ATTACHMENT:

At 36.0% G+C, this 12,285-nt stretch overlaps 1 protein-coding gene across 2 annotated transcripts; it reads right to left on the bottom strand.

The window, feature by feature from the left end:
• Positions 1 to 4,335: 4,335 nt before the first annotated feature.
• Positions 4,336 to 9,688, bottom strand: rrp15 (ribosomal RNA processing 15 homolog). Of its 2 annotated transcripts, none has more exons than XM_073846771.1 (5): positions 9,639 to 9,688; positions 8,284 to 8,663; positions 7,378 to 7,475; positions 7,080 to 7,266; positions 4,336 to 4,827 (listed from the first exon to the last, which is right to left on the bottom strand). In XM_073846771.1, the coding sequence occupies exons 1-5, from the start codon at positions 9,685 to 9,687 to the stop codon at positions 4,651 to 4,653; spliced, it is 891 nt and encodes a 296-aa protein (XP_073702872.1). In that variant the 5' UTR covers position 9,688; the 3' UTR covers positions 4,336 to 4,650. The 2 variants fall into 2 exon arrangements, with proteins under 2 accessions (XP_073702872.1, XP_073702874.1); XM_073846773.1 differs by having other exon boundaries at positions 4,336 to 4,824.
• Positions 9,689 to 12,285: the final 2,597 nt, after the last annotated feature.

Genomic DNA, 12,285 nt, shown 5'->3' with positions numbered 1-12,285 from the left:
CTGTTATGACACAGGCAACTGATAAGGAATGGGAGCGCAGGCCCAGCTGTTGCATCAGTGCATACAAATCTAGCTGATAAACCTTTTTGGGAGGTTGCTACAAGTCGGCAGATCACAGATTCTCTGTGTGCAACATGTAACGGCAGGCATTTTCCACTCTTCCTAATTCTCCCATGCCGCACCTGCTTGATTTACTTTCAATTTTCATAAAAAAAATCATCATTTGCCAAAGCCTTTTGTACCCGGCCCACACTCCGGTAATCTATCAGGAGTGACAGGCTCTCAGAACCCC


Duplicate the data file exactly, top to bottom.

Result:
At 36.0% G+C, this 12,285-nt stretch overlaps 1 protein-coding gene across 2 annotated transcripts; it reads right to left on the bottom strand.

The window, feature by feature from the left end:
• Positions 1 to 4,335: 4,335 nt before the first annotated feature.
• Positions 4,336 to 9,688, bottom strand: rrp15 (ribosomal RNA processing 15 homolog). Of its 2 annotated transcripts, none has more exons than XM_073846771.1 (5): positions 9,639 to 9,688; positions 8,284 to 8,663; positions 7,378 to 7,475; positions 7,080 to 7,266; positions 4,336 to 4,827 (listed from the first exon to the last, which is right to left on the bottom strand). In XM_073846771.1, the coding sequence occupies exons 1-5, from the start codon at positions 9,685 to 9,687 to the stop codon at positions 4,651 to 4,653; spliced, it is 891 nt and encodes a 296-aa protein (XP_073702872.1). In that variant the 5' UTR covers position 9,688; the 3' UTR covers positions 4,336 to 4,650. The 2 variants fall into 2 exon arrangements, with proteins under 2 accessions (XP_073702872.1, XP_073702874.1); XM_073846773.1 differs by having other exon boundaries at positions 4,336 to 4,824.
• Positions 9,689 to 12,285: the final 2,597 nt, after the last annotated feature.

Genomic DNA, 12,285 nt, shown 5'->3' with positions numbered 1-12,285 from the left:
CTGTTATGACACAGGCAACTGATAAGGAATGGGAGCGCAGGCCCAGCTGTTGCATCAGTGCATACAAATCTAGCTGATAAACCTTTTTGGGAGGTTGCTACAAGTCGGCAGATCACAGATTCTCTGTGTGCAACATGTAACGGCAGGCATTTTCCACTCTTCCTAATTCTCCCATGCCGCACCTGCTTGATTTACTTTCAATTTTCATAAAAAAAATCATCATTTGCCAAAGCCTTTTGTACCCGGCCCACACTCCGGTAATCTATCAGGAGTGACAGGCTCTCAGAACCCC